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Outcome After Surgery for the Treatment of Hip Fracture in the Extremely Elderly
G. Holt, MBChB, MRCS1; R. Smith, PhD2; K. Duncan, MSc, BA2; J.D. Hutchison, PhD, FRCSEd, FRCSE3; A. Gregori, MBChB, FRCS(Tr&Orth)1
1 Department of Orthopaedic and Trauma Surgery, Hairmyres Hospital, Eaglesham Road, East Kilbride, Glasgow G75 8RG, Scotland, United Kingdom. E-mail address for G. Holt: graemeholt@btinternet.com
2 Scottish Hip Fracture Audit Healthcare Information Group, Information Services Division, NHS National Services Scotland, Gyle Square, 1 South Gyle Crescent, Edinburgh EH12 9EB, Scotland, United Kingdom
3 Department of Surgery and Orthopaedics, University of Aberdeen Medical School, Polwarth Building, Foresterhill, Aberdeen AB25 2ZD, Scotland, United Kingdom
View Disclosures and Other Information
Disclosure: In support of their research for or preparation of this work, one or more of the authors received, in any one year, outside funding or grants of less than $10,000 from B. Braun Aesculap. Neither they nor a member of their immediate families received payments or other benefits or a commitment or agreement to provide such benefits from a commercial entity. A commercial entity (B. Braun Aesculap) paid or directed in any one year, or agreed to pay or direct, benefits of less than $10,000 to a research fund, foundation, division, center, clinical practice, or other charitable or nonprofit organization with which one or more of the authors, or a member of his or her immediate family, is affiliated or associated.
Investigation performed at the Scottish Hip Fracture Audit Healthcare Information Group, Information Services Division, NHS National Services Scotland, Edinburgh, and the Department of Orthopaedic and Trauma Surgery, Hairmyres Hospital, East Kilbride, Scotland, United Kingdom

The Journal of Bone and Joint Surgery, Inc.
J Bone Joint Surg Am, 2008 Sep 01;90(9):1899-1905. doi: 10.2106/JBJS.G.00883
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Abstract

Background: As a consequence of changes in population demographics, the extremely elderly represent one of the fastest growing groups in Western society. Previous studies have associated advanced age with increased mortality after hip fracture; however, this finding has not been consistent.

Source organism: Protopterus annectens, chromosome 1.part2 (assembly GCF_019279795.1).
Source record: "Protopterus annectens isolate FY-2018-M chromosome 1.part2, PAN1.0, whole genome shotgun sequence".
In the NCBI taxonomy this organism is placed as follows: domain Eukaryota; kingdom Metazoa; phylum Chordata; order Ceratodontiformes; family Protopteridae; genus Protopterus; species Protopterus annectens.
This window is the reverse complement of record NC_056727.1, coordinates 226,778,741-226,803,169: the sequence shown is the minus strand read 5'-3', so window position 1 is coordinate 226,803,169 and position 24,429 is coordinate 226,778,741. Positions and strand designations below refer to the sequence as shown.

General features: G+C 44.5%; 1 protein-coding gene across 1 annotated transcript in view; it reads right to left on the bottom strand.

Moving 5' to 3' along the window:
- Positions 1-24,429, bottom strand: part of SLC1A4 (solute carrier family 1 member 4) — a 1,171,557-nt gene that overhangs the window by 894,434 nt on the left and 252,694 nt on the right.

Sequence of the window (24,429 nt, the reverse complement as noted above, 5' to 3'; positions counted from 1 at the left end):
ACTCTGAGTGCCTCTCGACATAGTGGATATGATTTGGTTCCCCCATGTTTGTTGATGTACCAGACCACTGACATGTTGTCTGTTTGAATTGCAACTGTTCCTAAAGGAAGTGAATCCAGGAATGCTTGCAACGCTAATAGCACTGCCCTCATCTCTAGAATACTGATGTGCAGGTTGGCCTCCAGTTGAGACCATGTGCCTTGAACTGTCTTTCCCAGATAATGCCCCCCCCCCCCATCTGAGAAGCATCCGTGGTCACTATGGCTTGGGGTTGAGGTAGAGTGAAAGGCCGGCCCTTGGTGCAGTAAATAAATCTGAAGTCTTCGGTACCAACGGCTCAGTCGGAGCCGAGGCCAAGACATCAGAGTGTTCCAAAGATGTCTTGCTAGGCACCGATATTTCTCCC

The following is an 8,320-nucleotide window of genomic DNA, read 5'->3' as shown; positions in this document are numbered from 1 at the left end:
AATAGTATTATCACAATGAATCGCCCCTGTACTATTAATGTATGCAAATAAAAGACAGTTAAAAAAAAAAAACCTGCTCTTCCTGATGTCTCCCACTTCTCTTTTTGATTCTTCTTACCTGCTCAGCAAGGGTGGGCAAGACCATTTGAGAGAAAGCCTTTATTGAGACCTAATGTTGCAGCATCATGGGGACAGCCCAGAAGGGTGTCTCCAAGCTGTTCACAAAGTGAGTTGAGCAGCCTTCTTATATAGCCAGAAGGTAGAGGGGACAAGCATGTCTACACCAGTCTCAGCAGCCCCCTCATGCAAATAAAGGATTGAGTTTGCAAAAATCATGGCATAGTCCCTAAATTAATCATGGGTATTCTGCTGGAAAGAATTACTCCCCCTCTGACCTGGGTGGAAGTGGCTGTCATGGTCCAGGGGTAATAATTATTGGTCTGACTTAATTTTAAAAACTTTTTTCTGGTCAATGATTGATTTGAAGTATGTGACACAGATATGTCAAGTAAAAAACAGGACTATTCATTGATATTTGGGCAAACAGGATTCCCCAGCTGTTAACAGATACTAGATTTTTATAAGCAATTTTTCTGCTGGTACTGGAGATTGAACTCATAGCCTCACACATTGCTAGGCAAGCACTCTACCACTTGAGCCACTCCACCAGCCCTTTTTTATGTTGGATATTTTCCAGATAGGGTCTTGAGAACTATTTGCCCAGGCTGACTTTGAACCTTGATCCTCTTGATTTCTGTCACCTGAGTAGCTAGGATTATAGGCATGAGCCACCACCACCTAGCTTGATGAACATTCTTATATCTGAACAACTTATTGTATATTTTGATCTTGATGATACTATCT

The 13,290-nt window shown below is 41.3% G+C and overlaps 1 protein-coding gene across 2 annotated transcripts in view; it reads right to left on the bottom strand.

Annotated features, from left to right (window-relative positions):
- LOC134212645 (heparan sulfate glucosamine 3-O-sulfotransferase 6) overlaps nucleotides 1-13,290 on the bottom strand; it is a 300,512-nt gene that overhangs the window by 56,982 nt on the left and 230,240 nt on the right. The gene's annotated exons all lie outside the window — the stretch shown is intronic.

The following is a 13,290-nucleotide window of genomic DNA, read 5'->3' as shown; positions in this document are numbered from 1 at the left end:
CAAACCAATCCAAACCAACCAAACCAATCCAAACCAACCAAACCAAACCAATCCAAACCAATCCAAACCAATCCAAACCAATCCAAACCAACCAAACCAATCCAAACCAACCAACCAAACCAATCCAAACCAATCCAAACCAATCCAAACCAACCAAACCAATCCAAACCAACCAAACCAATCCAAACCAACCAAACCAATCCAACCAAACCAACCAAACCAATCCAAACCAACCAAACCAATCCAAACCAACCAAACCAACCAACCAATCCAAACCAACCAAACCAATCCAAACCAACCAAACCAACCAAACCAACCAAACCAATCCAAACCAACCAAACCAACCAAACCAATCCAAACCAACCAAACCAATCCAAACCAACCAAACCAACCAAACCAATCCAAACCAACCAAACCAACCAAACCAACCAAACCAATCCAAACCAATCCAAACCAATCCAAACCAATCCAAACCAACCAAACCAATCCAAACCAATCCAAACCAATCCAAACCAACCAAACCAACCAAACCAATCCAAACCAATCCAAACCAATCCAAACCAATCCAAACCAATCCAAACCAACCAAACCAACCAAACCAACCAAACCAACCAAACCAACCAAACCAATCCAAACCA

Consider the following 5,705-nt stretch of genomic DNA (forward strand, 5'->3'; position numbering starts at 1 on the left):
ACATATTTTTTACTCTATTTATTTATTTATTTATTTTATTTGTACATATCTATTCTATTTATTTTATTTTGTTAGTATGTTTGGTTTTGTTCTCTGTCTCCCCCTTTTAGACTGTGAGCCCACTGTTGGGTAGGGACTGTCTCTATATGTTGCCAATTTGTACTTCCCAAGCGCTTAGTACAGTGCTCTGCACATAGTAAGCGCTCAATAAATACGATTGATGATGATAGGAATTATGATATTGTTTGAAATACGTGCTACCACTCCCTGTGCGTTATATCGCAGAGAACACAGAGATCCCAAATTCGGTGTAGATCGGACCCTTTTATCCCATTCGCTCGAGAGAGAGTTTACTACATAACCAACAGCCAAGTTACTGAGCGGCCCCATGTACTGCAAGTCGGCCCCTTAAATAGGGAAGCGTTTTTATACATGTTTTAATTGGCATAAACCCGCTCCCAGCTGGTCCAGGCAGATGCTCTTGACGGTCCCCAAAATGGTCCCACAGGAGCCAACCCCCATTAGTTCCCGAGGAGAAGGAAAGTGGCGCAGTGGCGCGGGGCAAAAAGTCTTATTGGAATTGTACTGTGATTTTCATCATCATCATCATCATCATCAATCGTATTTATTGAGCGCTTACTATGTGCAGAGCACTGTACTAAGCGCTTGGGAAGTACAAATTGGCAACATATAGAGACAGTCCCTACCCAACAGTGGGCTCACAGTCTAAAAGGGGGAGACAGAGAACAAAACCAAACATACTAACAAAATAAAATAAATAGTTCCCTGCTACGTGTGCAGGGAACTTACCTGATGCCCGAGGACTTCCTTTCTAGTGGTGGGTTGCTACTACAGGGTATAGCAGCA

Methods: The Scottish Hip Fracture Audit is a prospective, national, multicenter study that collects data on patients over the age of fifty years who are admitted to the hospital with a hip fracture. For the present study, we used data collected from twenty-two acute-care orthopaedic units between January 1998 and December 2005. The extremely elderly cohort consisted of 919 individuals with an age of ninety-five years or more. Case-mix variables and outcomes were compared with those for a modal control group of 15,461 individuals who were seventy-five to eighty-nine years of age. Outcome measures included thirty and 120-day mortality rates, the length of the hospital stay, the place of residence, and mobility. A multivariable logistic regression model was used to compare outcomes between groups while controlling for significant case-mix variables.

Results: The extremely elderly presented with poorer indicators of health status as demonstrated by higher American Society of Anesthesiologists scores. In addition, this group was less likely to be independently mobile and more likely to be in institutional care at the time of the fracture (p < 0.001). Mortality at thirty and 120 days was higher in the extremely elderly even after adjusting for case-mix variables. The extremely elderly also were less likely to return home or to return to previous levels of mobility.

Conclusions: Although the extremely elderly exhibited a higher prevalence of prefracture indicators of poor outcome, statistical control for these case-mix variables showed further age-related deterioration in survival and outcomes after surgery for the treatment of a hip fracture.

Level of Evidence: Prognostic Level I. See Instructions to Authors for a complete description of levels of evidence.

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    Accreditation Statement
    These activities have been planned and implemented in accordance with the Essential Areas and policies of the Accreditation Council for Continuing Medical Education (ACCME) through the joint sponsorship of the American Academy of Orthopaedic Surgeons and The Journal of Bone and Joint Surgery, Inc. The American Academy of Orthopaedic Surgeons is accredited by the ACCME to provide continuing medical education for physicians.
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